This week, the New York State Assembly passed a bill identical to a bill passed by the Senate earlier this month banning non-compete agreements in employment. The bills now await Governor Hochul’s signature. If she signs them, the law will take effect 30 days later. Read on for more information on the non-compete ban.
The New York State Senate recently passed a bill barring noncompete agreements in employment. If the Assembly adopts the bill within the next few weeks, it will be sent to Governor Hochul for signature. It’s likely that the bill won’t make it passed the Assembly, but if it does it will have enormous implications in New York and beyond. Take a look at the text of the bill: S3100A.
On April 6, 2023, the New York City Department of Consumer and Worker Protection (“DCWP”) issued a Final Rule to provide guidance regarding the City’s Automated Employment Decision Tool (“AEDT”) Law, which we covered in more detail here. The Final Rule generally clarifies employer obligations under the AEDT Law, which will be enforced beginning July 5, 2023. Click here for more information.
New York State’s Pay Transparency Law is set to take effect on September 17, 2023. The law was amended on March 3, 2023, well in advance of its effective date, to clarify, limit and expand various employer obligations. New York joins New York City, California, Rhode Island and Washington, D.C. in passing pay transparency legislation that requires covered employers to list compensation ranges for all job advertisements and postings. Read about these latest amendments here.
New York City’s Pay Transparency Law became effective on November 1, 2022. The Law amended the New York City Human Rights Law by prohibiting a covered employer from advertising a job, promotion or transfer opportunity without disclosing the job posting’s minimum and maximum salary range. If you have not already prepared for this new requirement, now is absolutely the time to get going. For New York State employers outside of New York City, there’s no time like the present to begin complying with the law’s requirements so that they can hit the ground running once New York State’s similar pay transparency is signed into law (which it will be) by Governor Hochul.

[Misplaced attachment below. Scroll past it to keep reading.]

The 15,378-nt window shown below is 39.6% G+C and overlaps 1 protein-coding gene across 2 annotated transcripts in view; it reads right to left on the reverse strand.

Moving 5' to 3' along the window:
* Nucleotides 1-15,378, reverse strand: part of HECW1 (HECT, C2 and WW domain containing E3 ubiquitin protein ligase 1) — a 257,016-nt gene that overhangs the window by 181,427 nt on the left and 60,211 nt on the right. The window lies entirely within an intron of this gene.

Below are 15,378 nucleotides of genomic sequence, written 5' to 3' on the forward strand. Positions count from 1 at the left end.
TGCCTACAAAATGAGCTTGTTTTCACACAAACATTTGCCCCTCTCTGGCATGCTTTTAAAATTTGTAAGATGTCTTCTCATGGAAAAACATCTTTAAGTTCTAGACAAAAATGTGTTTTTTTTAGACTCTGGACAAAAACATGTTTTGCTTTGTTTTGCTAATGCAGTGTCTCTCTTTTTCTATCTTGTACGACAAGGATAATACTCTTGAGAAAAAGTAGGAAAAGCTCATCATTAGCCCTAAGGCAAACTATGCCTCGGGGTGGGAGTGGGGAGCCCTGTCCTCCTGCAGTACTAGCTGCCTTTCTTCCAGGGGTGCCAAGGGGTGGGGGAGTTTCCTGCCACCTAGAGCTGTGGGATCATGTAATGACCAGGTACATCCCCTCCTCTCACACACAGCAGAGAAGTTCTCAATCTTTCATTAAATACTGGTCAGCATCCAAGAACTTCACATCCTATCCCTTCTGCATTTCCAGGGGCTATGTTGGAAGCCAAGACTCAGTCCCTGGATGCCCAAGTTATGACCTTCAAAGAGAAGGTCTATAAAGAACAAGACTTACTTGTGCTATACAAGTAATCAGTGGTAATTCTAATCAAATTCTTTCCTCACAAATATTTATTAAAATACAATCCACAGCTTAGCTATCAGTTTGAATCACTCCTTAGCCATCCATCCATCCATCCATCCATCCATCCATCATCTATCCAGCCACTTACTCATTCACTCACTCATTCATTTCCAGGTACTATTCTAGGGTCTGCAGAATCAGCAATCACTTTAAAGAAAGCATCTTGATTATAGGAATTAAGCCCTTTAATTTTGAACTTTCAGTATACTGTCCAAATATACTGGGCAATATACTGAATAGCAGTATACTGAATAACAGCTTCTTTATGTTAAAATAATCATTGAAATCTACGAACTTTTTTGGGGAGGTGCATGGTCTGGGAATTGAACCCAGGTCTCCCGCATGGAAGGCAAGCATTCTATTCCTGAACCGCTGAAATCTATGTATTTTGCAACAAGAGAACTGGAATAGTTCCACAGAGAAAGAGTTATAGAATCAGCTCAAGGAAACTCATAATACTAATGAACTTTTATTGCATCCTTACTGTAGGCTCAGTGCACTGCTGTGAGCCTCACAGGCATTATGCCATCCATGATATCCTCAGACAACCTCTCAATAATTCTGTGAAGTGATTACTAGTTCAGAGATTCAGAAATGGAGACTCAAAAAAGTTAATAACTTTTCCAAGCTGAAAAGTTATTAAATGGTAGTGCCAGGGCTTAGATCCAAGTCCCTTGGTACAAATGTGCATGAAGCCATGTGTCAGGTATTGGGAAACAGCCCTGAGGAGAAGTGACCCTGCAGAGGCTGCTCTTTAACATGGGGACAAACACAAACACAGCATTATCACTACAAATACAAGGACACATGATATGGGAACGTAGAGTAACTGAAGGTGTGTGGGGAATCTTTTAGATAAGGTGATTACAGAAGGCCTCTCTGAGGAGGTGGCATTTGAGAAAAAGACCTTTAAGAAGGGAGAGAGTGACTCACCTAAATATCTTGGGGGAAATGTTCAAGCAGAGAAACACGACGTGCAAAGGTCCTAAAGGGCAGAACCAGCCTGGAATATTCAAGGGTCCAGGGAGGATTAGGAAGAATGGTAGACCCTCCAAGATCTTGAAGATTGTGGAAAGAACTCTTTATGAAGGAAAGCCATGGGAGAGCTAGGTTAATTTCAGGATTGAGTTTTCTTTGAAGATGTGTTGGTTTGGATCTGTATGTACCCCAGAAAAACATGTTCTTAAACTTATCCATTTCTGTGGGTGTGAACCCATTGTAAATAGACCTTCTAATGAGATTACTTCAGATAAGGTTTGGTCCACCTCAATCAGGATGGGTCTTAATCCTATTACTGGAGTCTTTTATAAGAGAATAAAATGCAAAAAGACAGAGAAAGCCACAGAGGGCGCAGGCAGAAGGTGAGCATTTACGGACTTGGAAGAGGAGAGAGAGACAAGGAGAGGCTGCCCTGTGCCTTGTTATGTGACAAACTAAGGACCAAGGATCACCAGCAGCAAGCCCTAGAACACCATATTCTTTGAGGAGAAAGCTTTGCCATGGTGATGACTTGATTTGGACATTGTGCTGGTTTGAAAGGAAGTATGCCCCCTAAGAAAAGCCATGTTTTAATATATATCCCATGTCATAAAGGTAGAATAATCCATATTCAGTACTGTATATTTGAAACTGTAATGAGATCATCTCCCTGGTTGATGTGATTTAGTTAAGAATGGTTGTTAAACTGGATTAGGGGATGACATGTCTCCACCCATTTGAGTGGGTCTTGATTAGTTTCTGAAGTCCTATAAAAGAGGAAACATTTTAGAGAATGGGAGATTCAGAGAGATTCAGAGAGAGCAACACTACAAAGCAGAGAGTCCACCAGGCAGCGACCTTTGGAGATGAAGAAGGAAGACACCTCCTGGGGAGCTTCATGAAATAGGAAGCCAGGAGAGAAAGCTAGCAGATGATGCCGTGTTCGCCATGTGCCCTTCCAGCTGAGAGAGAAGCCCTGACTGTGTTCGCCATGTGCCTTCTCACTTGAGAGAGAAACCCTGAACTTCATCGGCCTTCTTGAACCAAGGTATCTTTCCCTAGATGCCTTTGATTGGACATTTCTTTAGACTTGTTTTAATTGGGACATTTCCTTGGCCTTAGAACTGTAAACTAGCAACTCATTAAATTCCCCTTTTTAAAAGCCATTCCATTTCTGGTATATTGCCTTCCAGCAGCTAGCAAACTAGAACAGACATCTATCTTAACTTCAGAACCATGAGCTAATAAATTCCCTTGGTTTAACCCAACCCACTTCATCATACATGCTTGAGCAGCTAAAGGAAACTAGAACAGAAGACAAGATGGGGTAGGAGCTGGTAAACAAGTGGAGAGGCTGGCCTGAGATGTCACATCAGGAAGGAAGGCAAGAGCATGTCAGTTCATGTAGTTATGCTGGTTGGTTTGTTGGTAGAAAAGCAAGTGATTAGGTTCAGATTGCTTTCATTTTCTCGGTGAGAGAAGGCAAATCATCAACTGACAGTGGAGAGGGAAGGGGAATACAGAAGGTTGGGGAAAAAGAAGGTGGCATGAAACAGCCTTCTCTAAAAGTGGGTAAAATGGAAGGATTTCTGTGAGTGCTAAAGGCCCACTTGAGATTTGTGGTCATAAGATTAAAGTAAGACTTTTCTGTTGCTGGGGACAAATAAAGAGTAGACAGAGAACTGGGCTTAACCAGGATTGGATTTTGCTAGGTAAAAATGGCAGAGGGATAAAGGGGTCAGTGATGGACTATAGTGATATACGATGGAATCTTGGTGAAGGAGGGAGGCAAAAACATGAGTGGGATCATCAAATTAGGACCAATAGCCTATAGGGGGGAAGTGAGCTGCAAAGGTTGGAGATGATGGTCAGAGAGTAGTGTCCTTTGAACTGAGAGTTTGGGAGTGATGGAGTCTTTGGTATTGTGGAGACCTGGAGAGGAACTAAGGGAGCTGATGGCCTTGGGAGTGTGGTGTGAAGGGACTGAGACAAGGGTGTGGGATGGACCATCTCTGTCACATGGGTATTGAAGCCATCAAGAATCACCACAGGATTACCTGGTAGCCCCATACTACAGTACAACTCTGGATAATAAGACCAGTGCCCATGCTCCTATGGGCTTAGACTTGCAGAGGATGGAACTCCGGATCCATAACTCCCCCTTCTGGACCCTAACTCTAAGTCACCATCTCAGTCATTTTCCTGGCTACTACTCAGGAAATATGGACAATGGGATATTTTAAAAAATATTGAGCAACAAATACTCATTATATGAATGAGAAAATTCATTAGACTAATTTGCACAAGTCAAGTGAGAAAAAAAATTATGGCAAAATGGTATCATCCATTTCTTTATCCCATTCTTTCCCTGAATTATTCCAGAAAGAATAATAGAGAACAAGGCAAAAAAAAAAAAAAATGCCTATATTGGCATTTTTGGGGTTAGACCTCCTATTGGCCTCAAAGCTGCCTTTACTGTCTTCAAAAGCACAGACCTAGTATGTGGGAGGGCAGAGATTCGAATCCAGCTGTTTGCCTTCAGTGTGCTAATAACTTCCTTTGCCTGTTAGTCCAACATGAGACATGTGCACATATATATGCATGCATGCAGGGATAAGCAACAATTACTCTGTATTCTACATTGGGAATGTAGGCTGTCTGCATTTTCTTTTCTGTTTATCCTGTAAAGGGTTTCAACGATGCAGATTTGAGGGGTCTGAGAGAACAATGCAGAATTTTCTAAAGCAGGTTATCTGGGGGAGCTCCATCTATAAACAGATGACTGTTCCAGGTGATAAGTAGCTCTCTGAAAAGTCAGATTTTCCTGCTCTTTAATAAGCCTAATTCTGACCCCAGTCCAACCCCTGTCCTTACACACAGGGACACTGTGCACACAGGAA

Read our recent Blog Post on Pay Transparency, which explains the City’s law’s requirements.
This past January, the NYC Council amended the New York City Human Rights Law requiring employers to post salary ranges for open job positions. We wrote about that law here and here. Other New York counties have passed similar legislation. Now, New York State is looking to do the same. If the amendment to the Labor Law is passed, all New York State employers with four or more employees will be required to post a range of compensation for job openings in advertisement. Senate Bill 9427A.
On March 22, 2022, the U.S. Department of Labor’s Occupational Safety and Health Administration (OSHA) partially reopened the comment period to allow for additional public comment on specific topics covered by its proposed final standard to protect healthcare workers from workplace exposure to COVID-19. Read about it here.
Several updates related to COVID-19 vaccination mandates occurred this week at the federal and local levels. On December 17, the Sixth U.S. Circuit Court of Appeals lifted the stay on the federal government’s mandate that employees of covered employers receive a COVID-19 vaccination or undergo weekly testing. In addition, New York City’s vaccination mandate for private employers takes effect on December 27th. Click here to read on.
On October 28, 2021, New York Governor, Kathy Hochul, signed legislation protecting employees who report illegal or dangerous business activities from retaliation by their employers. Read all about it here.
In response to COVID-19 vaccination mandates and employer-mandated vaccination policies, federal agencies continue to issue guidance. The U.S. Equal Employment Opportunity Commission (EEOC) and the U.S. Health and Human Services’ Office for Civil Rights (OCR) have released additional guidance addressing common employer concerns regarding vaccination status, discrimination, and reasonable accommodations. Continue Reading.